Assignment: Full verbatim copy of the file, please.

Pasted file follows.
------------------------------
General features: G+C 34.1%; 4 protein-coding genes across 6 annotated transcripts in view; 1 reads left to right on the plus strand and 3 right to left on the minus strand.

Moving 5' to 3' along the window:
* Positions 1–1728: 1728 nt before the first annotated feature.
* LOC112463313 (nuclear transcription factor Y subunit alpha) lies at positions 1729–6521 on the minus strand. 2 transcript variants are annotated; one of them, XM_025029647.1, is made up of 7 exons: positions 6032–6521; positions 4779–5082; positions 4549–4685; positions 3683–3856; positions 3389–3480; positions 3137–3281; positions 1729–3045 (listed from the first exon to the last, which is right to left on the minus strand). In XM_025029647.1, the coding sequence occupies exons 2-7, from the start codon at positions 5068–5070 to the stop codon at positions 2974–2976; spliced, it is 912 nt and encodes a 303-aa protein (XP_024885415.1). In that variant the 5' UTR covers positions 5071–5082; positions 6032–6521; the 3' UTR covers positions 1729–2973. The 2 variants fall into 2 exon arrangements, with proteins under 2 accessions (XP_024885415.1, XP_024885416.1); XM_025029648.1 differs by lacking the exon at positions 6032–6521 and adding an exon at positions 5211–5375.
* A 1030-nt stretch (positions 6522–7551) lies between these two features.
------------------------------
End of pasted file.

General features: G+C 34.1%; 4 protein-coding genes across 6 annotated transcripts in view; 1 reads left to right on the plus strand and 3 right to left on the minus strand.

Moving 5' to 3' along the window:
* Positions 1–1728: 1728 nt before the first annotated feature.
* LOC112463313 (nuclear transcription factor Y subunit alpha) lies at positions 1729–6521 on the minus strand. 2 transcript variants are annotated; one of them, XM_025029647.1, is made up of 7 exons: positions 6032–6521; positions 4779–5082; positions 4549–4685; positions 3683–3856; positions 3389–3480; positions 3137–3281; positions 1729–3045 (listed from the first exon to the last, which is right to left on the minus strand). In XM_025029647.1, the coding sequence occupies exons 2-7, from the start codon at positions 5068–5070 to the stop codon at positions 2974–2976; spliced, it is 912 nt and encodes a 303-aa protein (XP_024885415.1). In that variant the 5' UTR covers positions 5071–5082; positions 6032–6521; the 3' UTR covers positions 1729–2973. The 2 variants fall into 2 exon arrangements, with proteins under 2 accessions (XP_024885415.1, XP_024885416.1); XM_025029648.1 differs by lacking the exon at positions 6032–6521 and adding an exon at positions 5211–5375.
* A 1030-nt stretch (positions 6522–7551) lies between these two features.